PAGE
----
Whether we forgive, or forgave, our friends after whatever event happened is completely up to us, but it always does raise the question of, "should we forgive them?" It's really a personal choice, and it's always different. It really comes down to how important your friend is to you and whether you can foresee their actions changing. I just hope we all didn't have an Angela and Rayanne fight with our best friend because it definitely hurts.
2. Just because they can't get the words out doesn't mean they have nothing to say.
We know by now that Jared Leto hates talking about his time on the show, but let's face it, the heart of the series is really Angela's internal struggle with her love for Jordan Catalano. Despite talking and talking to him and never missing an opportunity to tell him how she felt, he doesn't ever give her much to go on in return. That is, until he finally feels like he had lost her. However, that didn't mean he had nothing to say. After a long conversation with Angela's mom, Patty, we see that Jordan really does have emotions and does have a lot to say. Maybe it's just that he doesn't know how to say it to Angela to where it feels right.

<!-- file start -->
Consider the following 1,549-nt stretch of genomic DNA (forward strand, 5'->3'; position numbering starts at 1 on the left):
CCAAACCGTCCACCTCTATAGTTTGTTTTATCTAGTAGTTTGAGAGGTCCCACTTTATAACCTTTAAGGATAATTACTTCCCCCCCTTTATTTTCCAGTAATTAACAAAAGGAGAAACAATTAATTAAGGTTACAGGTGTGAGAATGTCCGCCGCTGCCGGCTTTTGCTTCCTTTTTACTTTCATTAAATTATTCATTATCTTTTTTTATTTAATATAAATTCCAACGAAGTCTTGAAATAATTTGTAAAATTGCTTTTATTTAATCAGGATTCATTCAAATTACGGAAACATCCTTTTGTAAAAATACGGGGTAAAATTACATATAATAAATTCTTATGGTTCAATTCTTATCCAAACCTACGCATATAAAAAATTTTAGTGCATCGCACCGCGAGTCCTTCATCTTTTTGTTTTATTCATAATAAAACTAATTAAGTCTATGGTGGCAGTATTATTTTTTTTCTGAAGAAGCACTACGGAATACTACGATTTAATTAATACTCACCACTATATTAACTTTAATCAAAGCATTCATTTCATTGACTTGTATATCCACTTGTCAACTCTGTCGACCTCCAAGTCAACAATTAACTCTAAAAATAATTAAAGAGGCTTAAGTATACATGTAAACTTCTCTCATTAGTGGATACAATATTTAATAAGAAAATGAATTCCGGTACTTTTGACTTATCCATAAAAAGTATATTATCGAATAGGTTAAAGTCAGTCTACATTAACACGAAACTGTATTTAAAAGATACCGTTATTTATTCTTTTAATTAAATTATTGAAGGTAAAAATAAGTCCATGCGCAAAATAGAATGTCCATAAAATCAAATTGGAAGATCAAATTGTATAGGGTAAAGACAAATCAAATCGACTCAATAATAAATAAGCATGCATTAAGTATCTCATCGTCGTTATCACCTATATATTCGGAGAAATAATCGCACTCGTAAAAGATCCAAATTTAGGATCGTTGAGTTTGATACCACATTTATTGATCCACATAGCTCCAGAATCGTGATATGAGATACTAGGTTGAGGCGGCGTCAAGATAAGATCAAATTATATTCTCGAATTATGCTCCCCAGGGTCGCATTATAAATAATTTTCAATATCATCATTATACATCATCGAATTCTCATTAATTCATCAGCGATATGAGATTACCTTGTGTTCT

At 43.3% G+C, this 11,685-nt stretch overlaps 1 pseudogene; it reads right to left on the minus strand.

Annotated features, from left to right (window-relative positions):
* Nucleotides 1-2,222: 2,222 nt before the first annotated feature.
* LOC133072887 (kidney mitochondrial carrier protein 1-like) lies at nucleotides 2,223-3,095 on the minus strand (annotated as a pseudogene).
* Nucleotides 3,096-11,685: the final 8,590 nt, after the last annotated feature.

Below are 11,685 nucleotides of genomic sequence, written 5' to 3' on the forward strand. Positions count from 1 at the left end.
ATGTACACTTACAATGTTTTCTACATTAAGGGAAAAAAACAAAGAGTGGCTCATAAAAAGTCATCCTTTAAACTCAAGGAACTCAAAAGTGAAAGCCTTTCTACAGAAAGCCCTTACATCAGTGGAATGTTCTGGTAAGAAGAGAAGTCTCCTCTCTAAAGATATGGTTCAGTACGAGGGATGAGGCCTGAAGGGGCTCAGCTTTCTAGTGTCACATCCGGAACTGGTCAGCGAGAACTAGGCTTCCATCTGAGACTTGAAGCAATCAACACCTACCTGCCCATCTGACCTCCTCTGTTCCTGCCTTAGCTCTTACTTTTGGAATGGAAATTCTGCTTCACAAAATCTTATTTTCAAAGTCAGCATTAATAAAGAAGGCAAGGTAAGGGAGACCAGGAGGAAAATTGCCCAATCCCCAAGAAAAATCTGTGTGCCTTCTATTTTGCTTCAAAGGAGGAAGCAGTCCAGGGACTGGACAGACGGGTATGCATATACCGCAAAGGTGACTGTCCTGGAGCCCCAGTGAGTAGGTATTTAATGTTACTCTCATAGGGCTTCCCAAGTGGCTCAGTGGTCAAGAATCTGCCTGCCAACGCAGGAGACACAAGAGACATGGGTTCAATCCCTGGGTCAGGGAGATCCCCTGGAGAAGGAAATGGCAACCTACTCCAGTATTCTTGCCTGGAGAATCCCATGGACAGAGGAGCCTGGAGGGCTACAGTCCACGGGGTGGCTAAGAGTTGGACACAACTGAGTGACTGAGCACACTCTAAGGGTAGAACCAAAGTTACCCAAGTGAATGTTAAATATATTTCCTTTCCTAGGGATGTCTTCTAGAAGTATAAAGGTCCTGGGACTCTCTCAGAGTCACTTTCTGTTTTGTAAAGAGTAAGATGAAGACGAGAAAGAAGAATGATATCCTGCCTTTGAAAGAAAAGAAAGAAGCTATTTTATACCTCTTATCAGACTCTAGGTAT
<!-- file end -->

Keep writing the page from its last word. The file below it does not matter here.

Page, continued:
Lesson learned? Don't just write someone off because they can't spill the beans as easily as you can. It doesn't always mean that they don't care about you or what you have to say. Maybe you just affect them that much that they can't get the words out when you're staring right back at them.
1. It's alright to lean on your parents for support.
Adolescence is a difficult time for everyone. We face pressure and choices that we could have never imagined being faced with, yet it's thrown in our faces every day. The thing that doesn't really click in your head until you get a bit older is adolescence is just as scary for your parents. If you think about it, all they can really do is sit back and hope that you make the best choices possible.
But as Angela and her friends continuously found out, parents are there to be supportive. It might be embarrassing to talk a problem out with them, or be confronted with questions about your life, but they do have good intentions and they're there to help. Don't be afraid to lean on them for support or to take their advice. You might discover they actually understand a lot more than you thought.